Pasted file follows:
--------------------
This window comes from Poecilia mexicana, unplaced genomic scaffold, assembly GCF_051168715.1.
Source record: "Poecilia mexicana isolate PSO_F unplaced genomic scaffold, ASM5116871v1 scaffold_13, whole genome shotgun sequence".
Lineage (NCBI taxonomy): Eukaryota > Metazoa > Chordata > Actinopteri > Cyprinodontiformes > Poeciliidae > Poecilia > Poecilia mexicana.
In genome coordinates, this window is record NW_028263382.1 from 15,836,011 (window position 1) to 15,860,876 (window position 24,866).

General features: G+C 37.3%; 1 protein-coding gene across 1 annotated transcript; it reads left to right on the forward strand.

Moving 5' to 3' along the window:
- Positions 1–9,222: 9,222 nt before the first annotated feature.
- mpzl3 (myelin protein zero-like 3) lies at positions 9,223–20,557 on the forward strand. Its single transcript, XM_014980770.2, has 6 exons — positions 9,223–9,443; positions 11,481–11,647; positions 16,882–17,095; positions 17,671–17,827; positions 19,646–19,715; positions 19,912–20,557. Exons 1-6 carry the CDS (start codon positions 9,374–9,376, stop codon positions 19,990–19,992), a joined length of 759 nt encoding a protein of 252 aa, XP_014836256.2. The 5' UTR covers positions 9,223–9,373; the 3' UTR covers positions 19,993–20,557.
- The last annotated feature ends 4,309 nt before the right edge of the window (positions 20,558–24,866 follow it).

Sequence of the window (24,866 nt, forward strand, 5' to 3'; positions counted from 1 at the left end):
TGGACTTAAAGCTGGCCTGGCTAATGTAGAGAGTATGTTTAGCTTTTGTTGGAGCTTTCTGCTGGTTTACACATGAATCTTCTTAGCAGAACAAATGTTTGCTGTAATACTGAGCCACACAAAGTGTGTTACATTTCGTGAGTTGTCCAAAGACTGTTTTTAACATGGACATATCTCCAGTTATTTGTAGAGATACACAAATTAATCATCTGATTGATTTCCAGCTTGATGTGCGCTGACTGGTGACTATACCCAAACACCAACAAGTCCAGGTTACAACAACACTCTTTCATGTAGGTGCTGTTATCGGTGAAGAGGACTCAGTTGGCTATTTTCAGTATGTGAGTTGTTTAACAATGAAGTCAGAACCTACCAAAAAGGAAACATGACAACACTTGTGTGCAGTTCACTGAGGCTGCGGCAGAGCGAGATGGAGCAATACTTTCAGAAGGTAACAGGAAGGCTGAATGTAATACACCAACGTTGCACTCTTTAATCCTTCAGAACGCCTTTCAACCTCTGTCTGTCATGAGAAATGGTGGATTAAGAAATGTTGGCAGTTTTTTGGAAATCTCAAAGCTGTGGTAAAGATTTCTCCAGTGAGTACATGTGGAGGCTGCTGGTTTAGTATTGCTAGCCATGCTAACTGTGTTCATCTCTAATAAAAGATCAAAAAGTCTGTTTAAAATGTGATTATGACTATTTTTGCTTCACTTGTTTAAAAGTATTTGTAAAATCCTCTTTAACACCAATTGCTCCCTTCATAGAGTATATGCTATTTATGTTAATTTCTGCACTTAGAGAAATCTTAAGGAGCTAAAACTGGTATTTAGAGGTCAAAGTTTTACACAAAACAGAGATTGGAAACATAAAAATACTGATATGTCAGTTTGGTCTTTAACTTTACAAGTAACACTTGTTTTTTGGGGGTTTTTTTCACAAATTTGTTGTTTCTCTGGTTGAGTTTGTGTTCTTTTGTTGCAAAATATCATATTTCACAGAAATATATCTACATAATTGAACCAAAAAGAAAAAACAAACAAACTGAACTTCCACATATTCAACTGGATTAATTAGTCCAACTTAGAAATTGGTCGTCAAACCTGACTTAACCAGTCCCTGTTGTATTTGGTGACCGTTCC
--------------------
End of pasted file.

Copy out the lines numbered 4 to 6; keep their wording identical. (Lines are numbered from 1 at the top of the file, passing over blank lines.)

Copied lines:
In genome coordinates, this window is record NW_028263382.1 from 15,836,011 (window position 1) to 15,860,876 (window position 24,866).

General features: G+C 37.3%; 1 protein-coding gene across 1 annotated transcript; it reads left to right on the forward strand.

Moving 5' to 3' along the window: